Though Paddy McDonnell and Micky Bartlett win over the Falls Park audience, it's not all plain sailing for the hard-hitting headliner
This year’s comedy night at the Féile an Phobail sees three homegrown funnymen take the mic before a cheery crowd in Falls Park in the week of the internment commemorations. It’s a tough room, as they say, but Patrick Kielty, Micky Bartlett and Paddy McDonnell aren’t the kind to shy away from a challenge.
A black taxi driver by day, local lad McDonnell seems a safe bet as opener. With half the audience apparently former fares and the other half family members, it doesn’t take long for this supremely confident and instantly likeable performer to take proceedings by the scruff.
McDonnell delivers half an hour of material, much of it finely tuned to the audience’s perceived sensibilities. ‘We’re having festivals, and on the other side of the wall they’re having riots,’ he says to wild applause, while later he holds a mock auction for ‘the very brick that hit Nigel Dodds in the head’. It’s shameless stuff, but it gets laughs, and that is, after all, what comedy is all about.
Next up is Bartlett. The Monumental and LOL star is from Lurgan, but has even deeper reservoirs of demographically skewed schtick. ‘There are a couple of Protestants sneaking in over there,’ he jokes, pointing to a dark corner of the tent. ‘... get them!’ Elsewhere, gags at Jamie Bryson and Willie Frazer’s expense – ‘The drum is beating, but there’s no one walking behind it’ – also get big laughs.
As self-deprecating as he is assured, Bartlett segues effortlessly between declaring himself ‘funny as...’ and expounding on his supposedly wretched love life. It will take some time before this reviewer can get the mental image of a one-eyed Drumantee woman with a camogie helmet and a watersports fetish out of his head...
By the time the strains of Tom Jones’s ‘Green Green Grass of Home’ herald the imminent arrival of the headliner and his Home show, the marquee is awash with chatter and knee-deep in empty beer pitchers. But Kielty has the crowd onside within seconds. ‘It’s taken me 25 years to get up here,’ he beams, marvelling that he hasn’t played west Belfast before now.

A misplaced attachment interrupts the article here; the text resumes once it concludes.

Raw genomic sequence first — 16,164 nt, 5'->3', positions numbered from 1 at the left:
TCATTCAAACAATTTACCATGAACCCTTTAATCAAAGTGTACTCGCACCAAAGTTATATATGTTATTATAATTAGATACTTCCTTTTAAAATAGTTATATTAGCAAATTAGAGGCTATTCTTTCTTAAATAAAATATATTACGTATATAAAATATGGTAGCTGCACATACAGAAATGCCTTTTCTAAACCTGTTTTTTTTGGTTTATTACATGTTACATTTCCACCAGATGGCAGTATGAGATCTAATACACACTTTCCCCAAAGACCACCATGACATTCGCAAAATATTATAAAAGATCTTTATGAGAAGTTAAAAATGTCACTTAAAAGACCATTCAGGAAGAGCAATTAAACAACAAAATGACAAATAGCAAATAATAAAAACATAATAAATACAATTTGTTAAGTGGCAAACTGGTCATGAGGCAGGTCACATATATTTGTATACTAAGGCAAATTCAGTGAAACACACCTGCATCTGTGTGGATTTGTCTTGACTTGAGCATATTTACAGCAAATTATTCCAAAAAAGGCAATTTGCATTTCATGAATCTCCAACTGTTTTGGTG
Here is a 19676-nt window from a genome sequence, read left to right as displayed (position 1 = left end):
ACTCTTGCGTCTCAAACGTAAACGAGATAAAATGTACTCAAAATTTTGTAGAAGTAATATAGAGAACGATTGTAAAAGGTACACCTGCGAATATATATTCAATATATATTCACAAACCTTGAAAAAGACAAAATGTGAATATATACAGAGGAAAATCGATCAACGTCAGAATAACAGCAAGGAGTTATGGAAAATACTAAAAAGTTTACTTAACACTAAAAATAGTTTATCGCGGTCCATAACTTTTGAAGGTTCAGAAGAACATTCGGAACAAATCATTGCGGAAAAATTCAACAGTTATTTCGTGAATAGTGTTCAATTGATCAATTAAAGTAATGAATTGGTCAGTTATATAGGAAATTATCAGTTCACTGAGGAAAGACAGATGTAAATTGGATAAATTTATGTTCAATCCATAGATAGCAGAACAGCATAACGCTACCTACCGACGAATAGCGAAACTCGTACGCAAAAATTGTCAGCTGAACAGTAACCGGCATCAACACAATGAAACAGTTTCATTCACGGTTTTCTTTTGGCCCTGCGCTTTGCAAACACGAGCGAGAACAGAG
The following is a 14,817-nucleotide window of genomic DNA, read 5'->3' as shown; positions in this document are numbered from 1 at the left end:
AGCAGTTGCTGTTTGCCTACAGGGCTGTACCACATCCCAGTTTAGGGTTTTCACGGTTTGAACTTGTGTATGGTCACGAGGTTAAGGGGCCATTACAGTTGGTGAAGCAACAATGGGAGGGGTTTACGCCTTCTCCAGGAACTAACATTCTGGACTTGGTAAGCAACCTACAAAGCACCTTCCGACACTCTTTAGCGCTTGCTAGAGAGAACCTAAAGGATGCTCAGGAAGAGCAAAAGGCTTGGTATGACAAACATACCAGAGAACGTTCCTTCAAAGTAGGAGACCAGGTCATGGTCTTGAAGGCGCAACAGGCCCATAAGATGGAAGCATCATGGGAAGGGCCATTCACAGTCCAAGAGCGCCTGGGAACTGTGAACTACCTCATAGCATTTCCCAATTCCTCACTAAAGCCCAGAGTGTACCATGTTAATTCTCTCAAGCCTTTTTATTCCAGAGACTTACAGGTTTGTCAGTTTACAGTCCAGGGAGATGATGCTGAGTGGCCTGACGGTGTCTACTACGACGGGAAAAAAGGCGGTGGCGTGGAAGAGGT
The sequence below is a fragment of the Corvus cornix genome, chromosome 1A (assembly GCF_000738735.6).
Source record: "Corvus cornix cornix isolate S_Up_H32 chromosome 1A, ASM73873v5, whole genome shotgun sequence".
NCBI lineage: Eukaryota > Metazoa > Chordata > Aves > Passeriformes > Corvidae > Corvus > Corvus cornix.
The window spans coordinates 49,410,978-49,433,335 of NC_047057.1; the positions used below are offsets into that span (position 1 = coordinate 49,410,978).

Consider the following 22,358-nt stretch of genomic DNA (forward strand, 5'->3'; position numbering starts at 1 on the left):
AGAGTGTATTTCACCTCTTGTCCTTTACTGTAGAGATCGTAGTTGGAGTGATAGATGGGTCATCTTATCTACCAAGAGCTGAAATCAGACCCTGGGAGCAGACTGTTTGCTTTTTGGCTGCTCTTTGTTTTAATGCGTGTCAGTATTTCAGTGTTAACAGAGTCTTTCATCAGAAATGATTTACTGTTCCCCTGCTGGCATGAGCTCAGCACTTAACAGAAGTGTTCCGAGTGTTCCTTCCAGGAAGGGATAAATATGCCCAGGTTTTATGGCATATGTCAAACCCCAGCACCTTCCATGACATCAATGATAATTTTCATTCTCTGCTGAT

That playing a show barely two and a half miles from a city centre where he has gigged literally hundreds of times warrants mentioning may seem strange, but as everyone knows, west Belfast can be a world away. And so it is tonight, as the same show that last year won rapturous applause in the Odyssey Arena skirts close to causing serious offence on more than one occasion.
While the support acts brilliantly mined the political and religious beliefs of the audience for laughs at the other side’s expense, Kielty is the only performer tonight whose material could be properly described as challenging.
On paper, gags about opening a ‘hunger strike café’ and renaming Northern Ireland ‘the People’s Republic of Britain’ may make perfect, logical sense (the butt of the joke remains idiots and bureaucrats), but here in Falls Park, it takes a brave comedian to deliver some of this stuff (though, ironically, it’s a Whitney Houston line that seems to get the most hackles up).
At some points, he’s losing them, not helped by repeated boasts about his private life – the homes in London and Los Angeles, the celebrity wife. But pay attention and you see it’s always to set up a punchline. ‘I’m like the SDLP,’ he smirks, referencing his marriage to Cat Deeley. 'Happy under British rule.’
Such is the nature of stand-up, material about Titanic tourism, the Iris Robinson affair, Rihanna’s Ballymena misadventure and Barack Obama’s Irish roots that may have been bang-up-to-date this time last year now seems a bit creaky.
It’s unlikely Kielty can go on staging Home without a major rewrite. But the section about Van Morrison never gets old, and the comic’s crisp, controlled delivery remains a thing of beauty. There are also some winningly improvised asides.
A line about how Protestants and Catholics are all the same may be corny, but that doesn’t make it any less true, and it’s difficult to imagine many performers other than the almost pathologically charming Kielty being able to end a show by having the audience join arms and sway in time to ‘All You Need Is Love’.